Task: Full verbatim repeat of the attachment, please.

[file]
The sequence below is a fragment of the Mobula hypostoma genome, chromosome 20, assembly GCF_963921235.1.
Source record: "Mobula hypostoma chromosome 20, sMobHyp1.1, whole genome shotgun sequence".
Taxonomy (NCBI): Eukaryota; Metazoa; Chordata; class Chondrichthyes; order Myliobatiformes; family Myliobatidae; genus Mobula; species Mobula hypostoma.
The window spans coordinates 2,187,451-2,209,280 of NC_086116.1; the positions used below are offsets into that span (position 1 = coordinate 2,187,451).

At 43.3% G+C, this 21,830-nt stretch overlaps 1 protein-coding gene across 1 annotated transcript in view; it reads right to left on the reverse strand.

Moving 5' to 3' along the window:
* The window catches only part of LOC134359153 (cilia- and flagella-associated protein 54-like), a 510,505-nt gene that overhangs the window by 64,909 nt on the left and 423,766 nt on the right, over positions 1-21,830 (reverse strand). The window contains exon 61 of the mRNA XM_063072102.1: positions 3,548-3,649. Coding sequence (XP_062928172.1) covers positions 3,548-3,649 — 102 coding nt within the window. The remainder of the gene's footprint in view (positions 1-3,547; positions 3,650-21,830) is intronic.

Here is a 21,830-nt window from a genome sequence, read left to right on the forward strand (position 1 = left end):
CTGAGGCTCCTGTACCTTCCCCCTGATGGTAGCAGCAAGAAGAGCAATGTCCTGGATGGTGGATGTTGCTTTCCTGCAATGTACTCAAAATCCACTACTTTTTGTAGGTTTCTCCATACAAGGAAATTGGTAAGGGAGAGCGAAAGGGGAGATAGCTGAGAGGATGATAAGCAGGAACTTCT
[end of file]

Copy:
The sequence below is a fragment of the Mobula hypostoma genome, chromosome 20, assembly GCF_963921235.1.
Source record: "Mobula hypostoma chromosome 20, sMobHyp1.1, whole genome shotgun sequence".
Taxonomy (NCBI): Eukaryota; Metazoa; Chordata; class Chondrichthyes; order Myliobatiformes; family Myliobatidae; genus Mobula; species Mobula hypostoma.
The window spans coordinates 2,187,451-2,209,280 of NC_086116.1; the positions used below are offsets into that span (position 1 = coordinate 2,187,451).

At 43.3% G+C, this 21,830-nt stretch overlaps 1 protein-coding gene across 1 annotated transcript in view; it reads right to left on the reverse strand.

Moving 5' to 3' along the window:
* The window catches only part of LOC134359153 (cilia- and flagella-associated protein 54-like), a 510,505-nt gene that overhangs the window by 64,909 nt on the left and 423,766 nt on the right, over positions 1-21,830 (reverse strand). The window contains exon 61 of the mRNA XM_063072102.1: positions 3,548-3,649. Coding sequence (XP_062928172.1) covers positions 3,548-3,649 — 102 coding nt within the window. The remainder of the gene's footprint in view (positions 1-3,547; positions 3,650-21,830) is intronic.

Here is a 21,830-nt window from a genome sequence, read left to right on the forward strand (position 1 = left end):
CTGAGGCTCCTGTACCTTCCCCCTGATGGTAGCAGCAAGAAGAGCAATGTCCTGGATGGTGGATGTTGCTTTCCTGCAATGTACTCAAAATCCACTACTTTTTGTAGGTTTCTCCATACAAGGAAATTGGTAAGGGAGAGCGAAAGGGGAGATAGCTGAGAGGATGATAAGCAGGAACTTCT